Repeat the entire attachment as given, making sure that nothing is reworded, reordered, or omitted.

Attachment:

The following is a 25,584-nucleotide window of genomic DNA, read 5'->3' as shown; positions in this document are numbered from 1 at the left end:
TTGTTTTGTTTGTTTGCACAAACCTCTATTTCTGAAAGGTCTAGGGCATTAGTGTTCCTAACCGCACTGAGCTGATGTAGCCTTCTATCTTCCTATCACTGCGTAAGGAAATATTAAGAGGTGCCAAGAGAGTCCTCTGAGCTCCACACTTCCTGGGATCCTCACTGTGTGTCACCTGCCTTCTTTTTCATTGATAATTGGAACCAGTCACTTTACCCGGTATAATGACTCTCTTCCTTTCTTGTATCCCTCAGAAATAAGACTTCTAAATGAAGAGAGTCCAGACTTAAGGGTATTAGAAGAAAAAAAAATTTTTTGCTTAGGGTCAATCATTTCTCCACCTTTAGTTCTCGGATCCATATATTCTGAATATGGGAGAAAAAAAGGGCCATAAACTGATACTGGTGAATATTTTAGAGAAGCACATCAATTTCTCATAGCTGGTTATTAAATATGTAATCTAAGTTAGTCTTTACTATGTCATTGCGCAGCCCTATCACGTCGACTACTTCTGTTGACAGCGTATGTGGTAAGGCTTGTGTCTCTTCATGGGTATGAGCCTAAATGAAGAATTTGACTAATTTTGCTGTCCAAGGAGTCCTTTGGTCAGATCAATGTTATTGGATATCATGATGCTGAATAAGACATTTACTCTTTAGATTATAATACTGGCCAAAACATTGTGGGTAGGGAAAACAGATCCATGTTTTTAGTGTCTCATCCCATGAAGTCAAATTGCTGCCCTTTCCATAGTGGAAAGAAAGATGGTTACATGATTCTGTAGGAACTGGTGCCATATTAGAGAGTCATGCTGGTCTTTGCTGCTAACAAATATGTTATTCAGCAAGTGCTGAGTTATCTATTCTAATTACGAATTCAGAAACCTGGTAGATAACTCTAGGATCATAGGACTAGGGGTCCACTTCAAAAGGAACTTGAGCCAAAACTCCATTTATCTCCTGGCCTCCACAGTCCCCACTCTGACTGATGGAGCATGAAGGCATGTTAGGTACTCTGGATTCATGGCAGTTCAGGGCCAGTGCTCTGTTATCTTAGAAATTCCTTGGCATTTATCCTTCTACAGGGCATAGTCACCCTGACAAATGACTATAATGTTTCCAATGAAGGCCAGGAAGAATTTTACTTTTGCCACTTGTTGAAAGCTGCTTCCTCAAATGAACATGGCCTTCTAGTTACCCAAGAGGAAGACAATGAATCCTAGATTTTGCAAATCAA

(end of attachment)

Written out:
The following is a 25,584-nucleotide window of genomic DNA, read 5'->3' as shown; positions in this document are numbered from 1 at the left end:
TTGTTTTGTTTGTTTGCACAAACCTCTATTTCTGAAAGGTCTAGGGCATTAGTGTTCCTAACCGCACTGAGCTGATGTAGCCTTCTATCTTCCTATCACTGCGTAAGGAAATATTAAGAGGTGCCAAGAGAGTCCTCTGAGCTCCACACTTCCTGGGATCCTCACTGTGTGTCACCTGCCTTCTTTTTCATTGATAATTGGAACCAGTCACTTTACCCGGTATAATGACTCTCTTCCTTTCTTGTATCCCTCAGAAATAAGACTTCTAAATGAAGAGAGTCCAGACTTAAGGGTATTAGAAGAAAAAAAAATTTTTTGCTTAGGGTCAATCATTTCTCCACCTTTAGTTCTCGGATCCATATATTCTGAATATGGGAGAAAAAAAGGGCCATAAACTGATACTGGTGAATATTTTAGAGAAGCACATCAATTTCTCATAGCTGGTTATTAAATATGTAATCTAAGTTAGTCTTTACTATGTCATTGCGCAGCCCTATCACGTCGACTACTTCTGTTGACAGCGTATGTGGTAAGGCTTGTGTCTCTTCATGGGTATGAGCCTAAATGAAGAATTTGACTAATTTTGCTGTCCAAGGAGTCCTTTGGTCAGATCAATGTTATTGGATATCATGATGCTGAATAAGACATTTACTCTTTAGATTATAATACTGGCCAAAACATTGTGGGTAGGGAAAACAGATCCATGTTTTTAGTGTCTCATCCCATGAAGTCAAATTGCTGCCCTTTCCATAGTGGAAAGAAAGATGGTTACATGATTCTGTAGGAACTGGTGCCATATTAGAGAGTCATGCTGGTCTTTGCTGCTAACAAATATGTTATTCAGCAAGTGCTGAGTTATCTATTCTAATTACGAATTCAGAAACCTGGTAGATAACTCTAGGATCATAGGACTAGGGGTCCACTTCAAAAGGAACTTGAGCCAAAACTCCATTTATCTCCTGGCCTCCACAGTCCCCACTCTGACTGATGGAGCATGAAGGCATGTTAGGTACTCTGGATTCATGGCAGTTCAGGGCCAGTGCTCTGTTATCTTAGAAATTCCTTGGCATTTATCCTTCTACAGGGCATAGTCACCCTGACAAATGACTATAATGTTTCCAATGAAGGCCAGGAAGAATTTTACTTTTGCCACTTGTTGAAAGCTGCTTCCTCAAATGAACATGGCCTTCTAGTTACCCAAGAGGAAGACAATGAATCCTAGATTTTGCAAATCAA